already dumped in me. The doctor told me that had it happened 20 years
    ago, I wouldn't have lived.


    > Excellent stuff John. Good health mate.



    Thank you, kind sir. I'll certainly try to do my part. No cigarettes. No
    alcohol. No cussin'. But plenty of Frank's Hot Sauce, Tabasco,
    horseradish, hot tea, ...! ;-)


    --
    John

    No Microsoft products were used in the preparation or transmission of this message.

    The EULA sounds like it was written by a team of lawyers who want to tell me what I can't do. The GPL sounds like it was written by a human being, who wants me to know what I can do.

  5. Re: Updating FireFox

    On Wed, 03 Oct 2007 21:22:41 GMT, John F. Morse wrote:

    > No, startx starts KDE (kdm). ;-)
    >
    > My Slackware 10 system does not have GNOME (gdm) installed.


    I think you'll find gdm is the 'greeter' that handles account log-in
    and starts the selected window manager/ desktop.

    --
    Chris Game

    "If you ever find yourself on the side of the majority,
    it is time to pause, and reflect." -- Mark Twain

  6. Re: Updating FireFox

    Chris Game wrote:
    > On Wed, 03 Oct 2007 21:22:41 GMT, John F. Morse wrote:
    >
    >
    >> No, startx starts KDE (kdm). ;-)
    >>
    >> My Slackware 10 system does not have GNOME (gdm) installed.
    >>

    >
    > I think you'll find gdm is the 'greeter' that handles account log-in
    > and starts the selected window manager/ desktop.



    Nope (see: man gdm). The "gdm" stands for GNOME Display Manager. (BTW,
    GNOME is not Gnome.) ;-)

    The "greeter" is part of the previously- (or already-) selected session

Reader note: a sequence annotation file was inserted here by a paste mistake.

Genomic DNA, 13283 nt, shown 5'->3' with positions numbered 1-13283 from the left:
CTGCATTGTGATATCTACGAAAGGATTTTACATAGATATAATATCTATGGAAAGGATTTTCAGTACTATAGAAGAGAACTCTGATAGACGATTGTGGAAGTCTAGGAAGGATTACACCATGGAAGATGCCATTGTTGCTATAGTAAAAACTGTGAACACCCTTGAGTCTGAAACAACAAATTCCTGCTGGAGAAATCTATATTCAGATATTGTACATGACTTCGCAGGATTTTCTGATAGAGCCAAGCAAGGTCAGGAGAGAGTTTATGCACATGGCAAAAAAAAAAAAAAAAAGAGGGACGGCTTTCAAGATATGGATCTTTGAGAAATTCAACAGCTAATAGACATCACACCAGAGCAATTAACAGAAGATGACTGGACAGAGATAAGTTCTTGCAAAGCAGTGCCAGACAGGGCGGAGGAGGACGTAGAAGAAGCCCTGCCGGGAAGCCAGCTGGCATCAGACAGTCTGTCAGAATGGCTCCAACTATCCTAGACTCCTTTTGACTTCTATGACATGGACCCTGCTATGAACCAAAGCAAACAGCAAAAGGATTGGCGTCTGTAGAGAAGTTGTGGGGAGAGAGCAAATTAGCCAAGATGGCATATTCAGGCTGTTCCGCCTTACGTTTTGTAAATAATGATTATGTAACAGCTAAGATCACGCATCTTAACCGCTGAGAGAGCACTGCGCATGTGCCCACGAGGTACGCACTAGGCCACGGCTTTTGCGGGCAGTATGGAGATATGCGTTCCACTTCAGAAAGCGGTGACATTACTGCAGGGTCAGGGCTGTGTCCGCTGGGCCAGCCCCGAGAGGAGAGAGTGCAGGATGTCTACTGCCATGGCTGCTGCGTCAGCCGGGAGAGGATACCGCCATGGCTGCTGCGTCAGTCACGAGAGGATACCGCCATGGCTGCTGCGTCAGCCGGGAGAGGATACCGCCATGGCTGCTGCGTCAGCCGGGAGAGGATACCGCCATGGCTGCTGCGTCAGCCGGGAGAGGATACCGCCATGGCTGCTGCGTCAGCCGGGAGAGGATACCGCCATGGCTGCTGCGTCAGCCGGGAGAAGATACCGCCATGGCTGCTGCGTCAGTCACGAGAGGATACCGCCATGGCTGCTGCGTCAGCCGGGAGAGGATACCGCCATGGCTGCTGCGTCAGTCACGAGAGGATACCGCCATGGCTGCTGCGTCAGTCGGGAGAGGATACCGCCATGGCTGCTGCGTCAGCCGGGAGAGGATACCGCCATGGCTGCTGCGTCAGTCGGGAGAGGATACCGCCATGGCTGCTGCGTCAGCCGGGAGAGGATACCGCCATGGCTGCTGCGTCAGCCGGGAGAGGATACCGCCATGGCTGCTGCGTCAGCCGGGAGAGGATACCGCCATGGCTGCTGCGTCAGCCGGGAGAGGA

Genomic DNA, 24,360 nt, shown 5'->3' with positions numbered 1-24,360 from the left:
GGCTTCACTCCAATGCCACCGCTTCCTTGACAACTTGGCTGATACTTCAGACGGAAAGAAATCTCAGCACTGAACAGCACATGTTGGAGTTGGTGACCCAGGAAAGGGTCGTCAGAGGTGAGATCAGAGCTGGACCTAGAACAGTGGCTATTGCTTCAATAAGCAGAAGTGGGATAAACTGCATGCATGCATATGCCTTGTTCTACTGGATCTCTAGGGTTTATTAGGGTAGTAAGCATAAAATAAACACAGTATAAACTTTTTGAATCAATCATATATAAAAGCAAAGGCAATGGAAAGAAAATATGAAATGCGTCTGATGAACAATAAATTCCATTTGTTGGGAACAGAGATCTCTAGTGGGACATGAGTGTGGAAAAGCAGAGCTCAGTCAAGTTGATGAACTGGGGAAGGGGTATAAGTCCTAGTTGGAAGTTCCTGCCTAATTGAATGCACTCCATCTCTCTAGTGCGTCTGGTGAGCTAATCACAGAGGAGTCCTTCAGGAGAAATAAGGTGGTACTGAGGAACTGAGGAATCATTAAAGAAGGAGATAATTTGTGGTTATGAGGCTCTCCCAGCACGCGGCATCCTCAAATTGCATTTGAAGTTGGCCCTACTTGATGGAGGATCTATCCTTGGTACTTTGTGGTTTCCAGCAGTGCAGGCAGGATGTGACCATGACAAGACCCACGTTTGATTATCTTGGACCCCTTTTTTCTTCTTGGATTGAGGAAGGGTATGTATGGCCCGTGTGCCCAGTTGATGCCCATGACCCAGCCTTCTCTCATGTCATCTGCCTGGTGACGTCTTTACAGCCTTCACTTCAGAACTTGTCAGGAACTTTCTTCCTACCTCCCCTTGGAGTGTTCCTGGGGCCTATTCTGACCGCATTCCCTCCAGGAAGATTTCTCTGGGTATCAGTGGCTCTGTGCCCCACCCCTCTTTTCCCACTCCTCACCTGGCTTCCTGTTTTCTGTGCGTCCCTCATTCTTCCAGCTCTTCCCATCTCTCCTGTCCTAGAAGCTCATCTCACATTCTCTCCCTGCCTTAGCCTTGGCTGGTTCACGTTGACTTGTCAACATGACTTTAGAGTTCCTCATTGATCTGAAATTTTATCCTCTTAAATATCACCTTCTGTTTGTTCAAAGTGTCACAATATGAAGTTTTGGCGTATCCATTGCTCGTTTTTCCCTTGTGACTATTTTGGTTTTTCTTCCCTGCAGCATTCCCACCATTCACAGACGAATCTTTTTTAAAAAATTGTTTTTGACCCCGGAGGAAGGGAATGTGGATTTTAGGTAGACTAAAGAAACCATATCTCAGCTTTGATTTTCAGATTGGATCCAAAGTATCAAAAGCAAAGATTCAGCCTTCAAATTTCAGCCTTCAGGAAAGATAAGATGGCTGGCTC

display manager (kdm, gdm, xdm, etc.).

    Like I stated, "My Slackware 10 system does not have GNOME (gdm)
    installed." So, I'll never "find" it on that system ;-)

    My Slack system has the bloated KDE (with the kdm) installed. As well as
    the other two slim and trim "mini-DMs" I mentioned.

    If the man pages aren't clear, or if you are really interested in
    knowing more about display managers, here are a few Wiki entries:

    GDM: http://en.wikipedia.org/wiki/GNOME_Display_Manager
    (Be sure to try the Easter Eggs here.)

    KDM: http://en.wikipedia.org/wiki/KDE_Display_Manager

    XDM: http://en.wikipedia.org/wiki/Xdm

    IceWM: http://en.wikipedia.org/wiki/Icewm

    XFCE: http://en.wikipedia.org/wiki/Xfce

    And a good comparison:
    http://en.wikipedia.org/wiki/Compari...p_environments

    In depth X11: http://en.wikipedia.org/wiki/X_Window_System


    --
    John

    No Microsoft products were used in the preparation or transmission of this message.